Browsing All posts tagged under »frivolous restraining orders«

Warrenton, Virginia Vice Mayor Sunny Reynolds Explains What Legitimates the Protective Order Process

March 15, 2018

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“[Warrenton, Virginia Vice Mayor Sunny] Reynolds called the protective order process ‘very difficult, both timewise and emotionally’ and said she ‘could not imagine someone [enduring it] if they didn’t have a legitimate complaint.’” —Jill Palermo, Fauquier Times The previous post examined Virginia politician Sunny Reynolds’ “legitimate complaint” to a court, indulged at a cost to […]

BABY ON BOARD: Restraining Order by Virginia Vice Mayor Sunny Reynolds Kneecaps Town Council Election Rival Who “Pointed His Finger at Her”; Letter to the Editor Criticizes Conduct

March 11, 2018

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The administration of restraining orders is a frequent target of censure by First Amendment scholar and UCLA law professor Eugene Volokh in his blog, The Volokh Conspiracy. That’s because restraining orders may be exploited, besides as gag orders generally, as SLAPPs to suppress political speech, which the First Amendment is there to protect above all […]

Low and Outside: An Umpire’s Story of Restraining Order Abuse (by an Underhand Screwball)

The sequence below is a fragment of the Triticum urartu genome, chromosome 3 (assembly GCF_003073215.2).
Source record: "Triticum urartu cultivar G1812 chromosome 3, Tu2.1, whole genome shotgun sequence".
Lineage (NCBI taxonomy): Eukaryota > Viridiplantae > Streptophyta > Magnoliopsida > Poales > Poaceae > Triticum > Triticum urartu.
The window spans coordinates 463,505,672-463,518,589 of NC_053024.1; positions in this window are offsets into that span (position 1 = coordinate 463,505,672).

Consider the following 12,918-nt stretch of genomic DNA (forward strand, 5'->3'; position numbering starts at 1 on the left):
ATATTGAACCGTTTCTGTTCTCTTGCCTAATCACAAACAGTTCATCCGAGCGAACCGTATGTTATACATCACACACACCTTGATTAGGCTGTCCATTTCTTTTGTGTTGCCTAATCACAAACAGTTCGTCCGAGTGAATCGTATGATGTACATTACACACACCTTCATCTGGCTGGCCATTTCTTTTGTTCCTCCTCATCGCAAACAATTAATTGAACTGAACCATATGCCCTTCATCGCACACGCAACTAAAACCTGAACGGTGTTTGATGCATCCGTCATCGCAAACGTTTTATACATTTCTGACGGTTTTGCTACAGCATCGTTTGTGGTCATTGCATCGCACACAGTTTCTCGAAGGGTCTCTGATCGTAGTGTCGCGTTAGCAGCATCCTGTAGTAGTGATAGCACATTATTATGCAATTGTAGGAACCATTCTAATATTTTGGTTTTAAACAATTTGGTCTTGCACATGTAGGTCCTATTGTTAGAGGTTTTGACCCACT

June 6, 2015

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The common assumption—one that’s been vigorously enforced by advocates of the “abuse industry”—is that restraining orders are used to protect “victims” from “abusers.” So-called abusers are represented as violent husbands or boyfriends, or as stalkers, representations that account for the ubiquity of restraining orders and the ease of their procurement. The man whose story of […]

A Word on Restraining Order Statistics and the Rate of False Restraining Orders

March 23, 2015

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I responded to a paper published last year by law professor Kelly Behre, who took umbrage that so-called FRGs (father’s rights groups) were promulgating the statistic that 80% of restraining orders were frivolous or false. This conjectural statistic (60 to 80%) was, I believe, postulated by Save Services based on its studying available information, which […]